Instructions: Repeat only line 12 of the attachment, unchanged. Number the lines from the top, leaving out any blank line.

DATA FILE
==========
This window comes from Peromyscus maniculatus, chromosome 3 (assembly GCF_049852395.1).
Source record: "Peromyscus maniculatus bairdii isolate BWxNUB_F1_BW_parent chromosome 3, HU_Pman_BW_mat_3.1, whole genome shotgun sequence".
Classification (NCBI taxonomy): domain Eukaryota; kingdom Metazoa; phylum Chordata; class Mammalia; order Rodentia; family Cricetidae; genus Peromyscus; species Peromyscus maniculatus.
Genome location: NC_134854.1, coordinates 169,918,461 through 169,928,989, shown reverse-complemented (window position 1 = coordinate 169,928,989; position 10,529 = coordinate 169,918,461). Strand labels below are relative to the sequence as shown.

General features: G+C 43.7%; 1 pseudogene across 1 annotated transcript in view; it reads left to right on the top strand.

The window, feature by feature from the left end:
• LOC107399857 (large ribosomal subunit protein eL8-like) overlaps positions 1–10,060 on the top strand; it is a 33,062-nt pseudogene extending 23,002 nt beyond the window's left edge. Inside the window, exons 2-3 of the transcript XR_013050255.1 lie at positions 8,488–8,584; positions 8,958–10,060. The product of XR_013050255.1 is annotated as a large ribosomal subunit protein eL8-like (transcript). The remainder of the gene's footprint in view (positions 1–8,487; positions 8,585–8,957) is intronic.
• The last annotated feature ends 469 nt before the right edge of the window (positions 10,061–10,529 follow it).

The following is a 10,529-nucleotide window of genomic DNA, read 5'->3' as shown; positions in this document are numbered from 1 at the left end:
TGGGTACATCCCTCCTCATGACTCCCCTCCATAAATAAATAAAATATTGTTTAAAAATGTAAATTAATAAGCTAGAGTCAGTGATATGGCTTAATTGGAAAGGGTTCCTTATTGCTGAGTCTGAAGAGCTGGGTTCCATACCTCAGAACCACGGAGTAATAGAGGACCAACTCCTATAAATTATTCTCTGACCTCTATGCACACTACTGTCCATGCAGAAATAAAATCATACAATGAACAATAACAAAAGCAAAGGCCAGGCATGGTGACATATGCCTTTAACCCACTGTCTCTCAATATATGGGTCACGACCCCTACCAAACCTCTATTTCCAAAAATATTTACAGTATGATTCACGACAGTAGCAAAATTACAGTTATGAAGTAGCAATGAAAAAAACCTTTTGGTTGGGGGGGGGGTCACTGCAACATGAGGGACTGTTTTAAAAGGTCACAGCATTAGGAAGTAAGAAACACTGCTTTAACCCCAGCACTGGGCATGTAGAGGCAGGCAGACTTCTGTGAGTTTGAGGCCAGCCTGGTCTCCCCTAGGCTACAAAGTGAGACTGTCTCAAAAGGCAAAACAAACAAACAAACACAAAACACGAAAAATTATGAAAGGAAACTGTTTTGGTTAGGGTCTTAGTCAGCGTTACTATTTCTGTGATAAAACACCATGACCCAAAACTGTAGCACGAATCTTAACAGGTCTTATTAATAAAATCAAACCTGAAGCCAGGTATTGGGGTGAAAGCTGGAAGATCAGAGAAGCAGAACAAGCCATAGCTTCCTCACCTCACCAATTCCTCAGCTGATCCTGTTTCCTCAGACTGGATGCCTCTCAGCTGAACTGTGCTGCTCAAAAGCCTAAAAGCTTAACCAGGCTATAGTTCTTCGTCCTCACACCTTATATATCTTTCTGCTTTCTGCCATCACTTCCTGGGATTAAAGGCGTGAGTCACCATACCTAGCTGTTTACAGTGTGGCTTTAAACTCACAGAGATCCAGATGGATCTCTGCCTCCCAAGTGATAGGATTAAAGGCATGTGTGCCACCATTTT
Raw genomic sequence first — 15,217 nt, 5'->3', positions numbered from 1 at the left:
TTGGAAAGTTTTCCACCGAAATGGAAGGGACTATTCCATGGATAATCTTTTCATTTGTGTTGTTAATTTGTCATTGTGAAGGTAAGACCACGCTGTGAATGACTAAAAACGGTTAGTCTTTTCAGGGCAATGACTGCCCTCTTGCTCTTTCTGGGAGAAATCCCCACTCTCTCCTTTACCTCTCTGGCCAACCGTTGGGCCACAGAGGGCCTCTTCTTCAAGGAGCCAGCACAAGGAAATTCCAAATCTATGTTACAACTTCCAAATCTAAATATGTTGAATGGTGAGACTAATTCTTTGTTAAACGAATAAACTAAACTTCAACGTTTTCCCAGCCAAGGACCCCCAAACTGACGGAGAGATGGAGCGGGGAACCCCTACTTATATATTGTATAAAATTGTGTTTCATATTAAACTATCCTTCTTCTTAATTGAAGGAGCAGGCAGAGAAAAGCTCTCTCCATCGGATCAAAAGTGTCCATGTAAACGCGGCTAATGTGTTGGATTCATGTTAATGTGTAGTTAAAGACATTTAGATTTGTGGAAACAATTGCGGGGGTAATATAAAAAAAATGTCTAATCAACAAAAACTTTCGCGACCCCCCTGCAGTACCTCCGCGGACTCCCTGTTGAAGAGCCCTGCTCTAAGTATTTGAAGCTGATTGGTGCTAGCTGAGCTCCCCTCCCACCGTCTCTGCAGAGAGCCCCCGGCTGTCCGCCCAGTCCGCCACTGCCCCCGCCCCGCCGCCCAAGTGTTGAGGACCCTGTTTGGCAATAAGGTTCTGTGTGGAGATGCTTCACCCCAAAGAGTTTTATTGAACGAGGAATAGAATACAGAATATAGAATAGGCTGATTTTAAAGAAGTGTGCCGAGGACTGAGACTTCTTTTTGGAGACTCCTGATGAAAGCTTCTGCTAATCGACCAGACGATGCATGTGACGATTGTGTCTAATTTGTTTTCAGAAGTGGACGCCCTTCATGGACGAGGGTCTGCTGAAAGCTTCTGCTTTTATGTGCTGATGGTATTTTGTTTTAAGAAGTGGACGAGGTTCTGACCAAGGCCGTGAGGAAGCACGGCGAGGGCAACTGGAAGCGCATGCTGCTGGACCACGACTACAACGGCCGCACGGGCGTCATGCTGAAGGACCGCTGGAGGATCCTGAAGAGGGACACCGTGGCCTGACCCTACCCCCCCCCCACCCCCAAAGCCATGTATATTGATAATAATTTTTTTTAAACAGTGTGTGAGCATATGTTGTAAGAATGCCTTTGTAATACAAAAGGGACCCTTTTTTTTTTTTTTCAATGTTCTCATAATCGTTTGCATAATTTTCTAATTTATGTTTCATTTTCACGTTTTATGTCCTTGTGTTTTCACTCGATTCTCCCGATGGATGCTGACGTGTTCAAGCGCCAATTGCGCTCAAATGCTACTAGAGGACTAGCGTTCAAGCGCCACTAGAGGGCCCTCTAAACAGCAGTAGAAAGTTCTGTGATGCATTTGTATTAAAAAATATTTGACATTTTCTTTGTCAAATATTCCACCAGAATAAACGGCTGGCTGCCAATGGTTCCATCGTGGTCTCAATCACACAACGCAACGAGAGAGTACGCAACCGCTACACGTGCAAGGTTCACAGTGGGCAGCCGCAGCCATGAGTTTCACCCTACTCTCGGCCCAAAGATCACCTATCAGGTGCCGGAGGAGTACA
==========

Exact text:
TTGGAAAGTTTTCCACCGAAATGGAAGGGACTATTCCATGGATAATCTTTTCATTTGTGTTGTTAATTTGTCATTGTGAAGGTAAGACCACGCTGTGAATGACTAAAAACGGTTAGTCTTTTCAGGGCAATGACTGCCCTCTTGCTCTTTCTGGGAGAAATCCCCACTCTCTCCTTTACCTCTCTGGCCAACCGTTGGGCCACAGAGGGCCTCTTCTTCAAGGAGCCAGCACAAGGAAATTCCAAATCTATGTTACAACTTCCAAATCTAAATATGTTGAATGGTGAGACTAATTCTTTGTTAAACGAATAAACTAAACTTCAACGTTTTCCCAGCCAAGGACCCCCAAACTGACGGAGAGATGGAGCGGGGAACCCCTACTTATATATTGTATAAAATTGTGTTTCATATTAAACTATCCTTCTTCTTAATTGAAGGAGCAGGCAGAGAAAAGCTCTCTCCATCGGATCAAAAGTGTCCATGTAAACGCGGCTAATGTGTTGGATTCATGTTAATGTGTAGTTAAAGACATTTAGATTTGTGGAAACAATTGCGGGGGTAATATAAAAAAAATGTCTAATCAACAAAAACTTTCGCGACCCCCCTGCAGTACCTCCGCGGACTCCCTGTTGAAGAGCCCTGCTCTAAGTATTTGAAGCTGATTGGTGCTAGCTGAGCTCCCCTCCCACCGTCTCTGCAGAGAGCCCCCGGCTGTCCGCCCAGTCCGCCACTGCCCCCGCCCCGCCGCCCAAGTGTTGAGGACCCTGTTTGGCAATAAGGTTCTGTGTGGAGATGCTTCACCCCAAAGAGTTTTATTGAACGAGGAATAGAATACAGAATATAGAATAGGCTGATTTTAAAGAAGTGTGCCGAGGACTGAGACTTCTTTTTGGAGACTCCTGATGAAAGCTTCTGCTAATCGACCAGACGATGCATGTGACGATTGTGTCTAATTTGTTTTCAGAAGTGGACGCCCTTCATGGACGAGGGTCTGCTGAAAGCTTCTGCTTTTATGTGCTGATGGTATTTTGTTTTAAGAAGTGGACGAGGTTCTGACCAAGGCCGTGAGGAAGCACGGCGAGGGCAACTGGAAGCGCATGCTGCTGGACCACGACTACAACGGCCGCACGGGCGTCATGCTGAAGGACCGCTGGAGGATCCTGAAGAGGGACACCGTGGCCTGACCCTACCCCCCCCCCACCCCCAAAGCCATGTATATTGATAATAATTTTTTTTAAACAGTGTGTGAGCATATGTTGTAAGAATGCCTTTGTAATACAAAAGGGACCCTTTTTTTTTTTTTTCAATGTTCTCATAATCGTTTGCATAATTTTCTAATTTATGTTTCATTTTCACGTTTTATGTCCTTGTGTTTTCACTCGATTCTCCCGATGGATGCTGACGTGTTCAAGCGCCAATTGCGCTCAAATGCTACTAGAGGACTAGCGTTCAAGCGCCACTAGAGGGCCCTCTAAACAGCAGTAGAAAGTTCTGTGATGCATTTGTATTAAAAAATATTTGACATTTTCTTTGTCAAATATTCCACCAGAATAAACGGCTGGCTGCCAATGGTTCCATCGTGGTCTCAATCACACAACGCAACGAGAGAGTACGCAACCGCTACACGTGCAAGGTTCACAGTGGGCAGCCGCAGCCATGAGTTTCACCCTACTCTCGGCCCAAAGATCACCTATCAGGTGCCGGAGGAGTACA